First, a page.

Why women age faster than men after 50
Aging is a part of life and beauty won’t hang on forever. It’s an unfortunate fact that as we get older, our skin will start to sag and wrinkle, turning our once fresh face of youth into a lined map of age and experience. But is there a difference between the aging characteristics of men and women?
Researcher from the University of Vienna have recently published a study in which they used computers to measure and map the changes in almost 600 parts of the face in men and women ages 26 to 90. The results showed that there were similar rates of change for the two sexes between the ages of 40 and 50, but after 50, age-related changes began to speed up in women. Not coincidentally, 50 happens to be the average age at which menopause starts.
Once women hit menopause, they rapidly experienced noticeable changes such as their nose and ears lengthening, eyes appearing smaller, and faces becoming flatter due to loss of fat and thinning of the skin. This accelerated process continued until age 60, after which the changes over time were less drastic.
The researchers believe that this acceleration is due to the loss of the sex hormone estrogen after menopause. Estrogen has significant effects on the protein collagen, which is what gives skin its elasticity, and causes bone to be re-absorbed, which has an effect on the chin and cheekbones.
In their study, the research team found that features of aging were generally similar between men and women. This included a flatter face, sagging skin, deeper lines between the nose and corner of the mouth, smaller visible areas of the eyes, thinner lips, and a longer nose and ears. However, even before age 50, women’s faces aged twice as fast as men. And between the ages of 50 and 60, the “aging trajectory” was up to three times faster.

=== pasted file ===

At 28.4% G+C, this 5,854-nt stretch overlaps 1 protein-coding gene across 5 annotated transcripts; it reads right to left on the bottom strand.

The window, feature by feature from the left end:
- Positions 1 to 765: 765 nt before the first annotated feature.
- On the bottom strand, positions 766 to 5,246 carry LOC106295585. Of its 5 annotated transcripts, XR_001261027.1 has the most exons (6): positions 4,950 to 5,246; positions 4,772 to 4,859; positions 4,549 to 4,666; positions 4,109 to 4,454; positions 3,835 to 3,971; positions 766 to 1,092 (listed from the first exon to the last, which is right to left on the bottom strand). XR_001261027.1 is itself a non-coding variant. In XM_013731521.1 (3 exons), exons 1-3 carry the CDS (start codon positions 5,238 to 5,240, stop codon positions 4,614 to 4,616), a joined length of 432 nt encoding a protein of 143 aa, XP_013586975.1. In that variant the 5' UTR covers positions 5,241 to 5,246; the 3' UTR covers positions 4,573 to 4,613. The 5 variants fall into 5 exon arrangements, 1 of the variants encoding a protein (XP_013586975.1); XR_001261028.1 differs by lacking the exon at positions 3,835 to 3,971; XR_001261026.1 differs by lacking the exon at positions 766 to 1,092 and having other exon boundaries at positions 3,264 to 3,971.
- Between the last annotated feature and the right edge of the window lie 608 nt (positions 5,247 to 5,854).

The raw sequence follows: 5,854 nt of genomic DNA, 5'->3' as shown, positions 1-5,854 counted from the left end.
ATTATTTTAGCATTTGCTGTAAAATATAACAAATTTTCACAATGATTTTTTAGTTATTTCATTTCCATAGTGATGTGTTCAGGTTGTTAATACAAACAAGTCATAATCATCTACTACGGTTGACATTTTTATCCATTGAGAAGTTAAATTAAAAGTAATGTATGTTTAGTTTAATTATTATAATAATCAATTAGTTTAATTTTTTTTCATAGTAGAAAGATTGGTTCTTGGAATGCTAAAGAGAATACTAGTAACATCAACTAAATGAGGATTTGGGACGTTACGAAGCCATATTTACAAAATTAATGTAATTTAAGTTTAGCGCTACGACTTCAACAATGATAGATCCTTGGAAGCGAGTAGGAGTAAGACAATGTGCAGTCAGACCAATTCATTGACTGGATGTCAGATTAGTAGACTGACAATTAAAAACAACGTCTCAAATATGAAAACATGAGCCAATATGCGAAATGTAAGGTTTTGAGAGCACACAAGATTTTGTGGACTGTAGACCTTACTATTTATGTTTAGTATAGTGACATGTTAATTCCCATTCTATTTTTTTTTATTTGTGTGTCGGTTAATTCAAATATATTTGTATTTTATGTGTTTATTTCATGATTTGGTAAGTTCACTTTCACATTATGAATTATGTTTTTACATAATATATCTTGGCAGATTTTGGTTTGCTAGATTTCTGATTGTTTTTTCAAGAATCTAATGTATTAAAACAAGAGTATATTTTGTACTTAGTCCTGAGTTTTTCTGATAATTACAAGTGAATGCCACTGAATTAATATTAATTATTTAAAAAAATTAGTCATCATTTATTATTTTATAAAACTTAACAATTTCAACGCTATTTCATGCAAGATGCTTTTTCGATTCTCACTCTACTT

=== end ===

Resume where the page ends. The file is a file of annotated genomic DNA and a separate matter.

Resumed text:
“Men and women age similarly up to the age of 50,” says Sonja Windhager, who led the research. “It’s a linear progression. But at the age of 50, for women, it goes really fast. It doesn’t speed up at 50 for men.”
Windhager is quick to point to menopause as the main culprit behind this acceleration.
“After the age of 50, the best predictor of how old you look is your age from menopause,” she says. “The onset of menopause varies in women quite a lot. On average, it is around the age of 50, with a variation of around ten years, with on average some women starting at 40 and some as late as 60. This seems to determine facial shape more than actual age.”
Image Credit: Shutterstock/Evgeny Atamanenko